Widow vs. Administrator - two hats, four pies and three dependents

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Burgess v Burgess [2018] WASC 279

This case examines the inherent conflict between an Administrator’s duty to the estate with a personal interest as a dependent.

This is a case that could have been avoided if the deceased did:

Make a valid Will

His family would not have had to deal with an intestacy situation as it is likely he would have explicitly provided for his surviving wife to be the executor of his Will and to inherit his estate; and

Make binding nominations

The trustees of the four superannuation funds in which he held entitlements (including any life benefits) would likely have been bound to distribute the funds on a 100% basis to his widow (rather than his estate) instead of leaving the distribution wholly at the trustees’ discretion.

Unfortunately, neither of these two events happened which led to the problem the Court was asked to resolve in this case.

Intestacy and the consequences

At the time of his death the deceased had a dependent wife (Mrs Burgess) and two sons (then aged 11 and 7).  The widowed Mrs Burgess had sole responsibility to take care of the children having to significantly increase her hours as a child care educator to 70-75 per week. 

Because there was no Will, under the intestacy laws in Western Australia (section 14 of the Administration Act 1903) the proceeds of the deceased’s estate (Estate) were to be distributed on the basis that the first portion of $50,000 (plus some interest) went to Mrs Burgess and then the balance was divided equally with a 1/3rd to Mrs Burgess and 2/3rd to the children equally. 

Mrs Burgess applied for and became the Administrator of the Estate at 27 June 2016.

The deceased had few assets but held interests in four different superannuation funds which had associated life insurance policies.  Consequently, on his death the superannuation funds received substantial life insurance policy proceeds.

As a matter of law, the entitlements under the superannuation funds do not form part of the assets of the Estate.  In the absence of a valid binding nomination (as was the case here) the fund trustee had the discretion as to who to pay the superannuation funds proceeds to.  Generally, to eligible persons being the deceased’s dependents.  The Estate cannot compel payment of the superannuation fund proceeds to it. 

In May 2015 two of the deceased’s superannuation funds paid out the proceeds directly to Mrs Burgess as an eligible dependent.  One before she was appointed the Administrator.  The second (REST) paid her after her appointment as Administrator.  A third fund paid the proceeds into the Estate (so was not relevant to the case).  A fourth fund (AMP) would not exercise its discretion pending the outcome of the case.

Issue “Widow versus Administrator”. 

It needs to be said that at no time was Mrs Burgess’ credibility in doubt nor was there any misappropriation of the superannuation payment funds she received.  The Court recognised that she had acted in the best interests of the children by establishing trusts for the children with the Public Trustee.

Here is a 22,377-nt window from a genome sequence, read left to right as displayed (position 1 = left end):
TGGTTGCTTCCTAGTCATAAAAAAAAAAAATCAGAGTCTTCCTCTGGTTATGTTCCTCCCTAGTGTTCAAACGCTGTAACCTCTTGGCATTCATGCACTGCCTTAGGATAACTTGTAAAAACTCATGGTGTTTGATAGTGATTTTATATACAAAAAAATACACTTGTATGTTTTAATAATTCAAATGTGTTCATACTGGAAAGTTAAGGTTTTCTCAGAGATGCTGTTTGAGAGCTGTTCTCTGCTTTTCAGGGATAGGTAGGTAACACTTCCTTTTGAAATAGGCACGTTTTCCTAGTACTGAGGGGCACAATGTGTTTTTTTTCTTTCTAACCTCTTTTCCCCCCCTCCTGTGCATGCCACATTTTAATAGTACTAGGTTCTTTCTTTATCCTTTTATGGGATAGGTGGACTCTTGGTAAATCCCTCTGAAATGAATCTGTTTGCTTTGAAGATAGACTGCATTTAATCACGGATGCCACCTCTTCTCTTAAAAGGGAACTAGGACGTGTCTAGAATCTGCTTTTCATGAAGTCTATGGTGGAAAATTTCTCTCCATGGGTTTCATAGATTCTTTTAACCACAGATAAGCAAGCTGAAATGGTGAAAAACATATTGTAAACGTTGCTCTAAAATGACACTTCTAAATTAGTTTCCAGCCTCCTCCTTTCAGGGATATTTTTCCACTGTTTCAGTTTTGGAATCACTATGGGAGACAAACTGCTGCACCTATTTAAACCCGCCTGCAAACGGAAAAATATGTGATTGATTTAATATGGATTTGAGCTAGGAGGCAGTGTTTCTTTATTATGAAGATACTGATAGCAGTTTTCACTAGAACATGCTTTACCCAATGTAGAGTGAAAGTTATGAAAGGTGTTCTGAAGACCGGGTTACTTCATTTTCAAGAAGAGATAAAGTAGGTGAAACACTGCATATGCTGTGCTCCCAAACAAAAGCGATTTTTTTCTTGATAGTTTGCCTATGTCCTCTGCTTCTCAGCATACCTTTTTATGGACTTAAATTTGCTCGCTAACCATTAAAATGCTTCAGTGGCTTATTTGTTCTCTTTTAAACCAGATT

The issue was - What is the likely conflict of interest between the position of Mrs Burgess as the widow asking that the deceased’s superannuation funds be paid to her as his dependent in contrast to the fiduciary duties she is bound by as Administrator of the Estate.

She asked the Court to resolve whether she must as Administrator call upon herself personally to repay and account to the Estate for all funds she had personally received and used from the relevant superannuation funds.

Decision

The Court decided that Mrs Burgess had not breached her fiduciary duty when she applied for and was paid the superannuation funds before she was appointed Administrator of the Estate.

However, the difficulty was where she was personally paid superannuation funds from REST about 6 months after she was appointed as Administrator.  It was said that this was clearly a conflict of interest in this circumstance, between her fiduciary duty as trustee of the Estate and her personal interest as a surviving dependent personally claiming the deceased’s superannuation funds.

The Court said Mrs Burgess’ duty as trustee required her to apply (and not just disclose to the superannuation fund any competing interests) as Administrator for the estate to receive the superannuation funds to the exclusion of all other claimants (including herself). In short as Administrator she must be the Estates “champion” and “exclusively” advance the interests of the Estate.

This duty meant that Mrs Burgess as Administrator should in the future apply to AMP to pay the AMP superannuation funds to the Estate.

Consequently, Mrs Burgess was required to account to the Estate for the REST funds she received.  As the funds had been used the result was messy for the family.  Though regrettable the Court considered that the wider trustee integrity policy was of vital importance and extended beyond the regrettable facts of the case. 

Conclusion

This case is an example of why a person should make a valid Will.  The difficult position Mrs Burgess found herself in could have been avoided by her late husband making a valid Will appointing her executor and sole beneficiary of his Estate and also making binding nominations for her to directly be paid the superannuation funds proceeds (or because he had a valid Will making a binding nomination for the superannuation funds proceeds to be paid into his Estate).

Instead Mrs Burgess was left in the unfortunate position of not only having to support her children in difficult financial and emotional circumstances but also having to deal with the (avoidable) consequences of her husband dying intestate. 

Author, Elizabeth Mitchell

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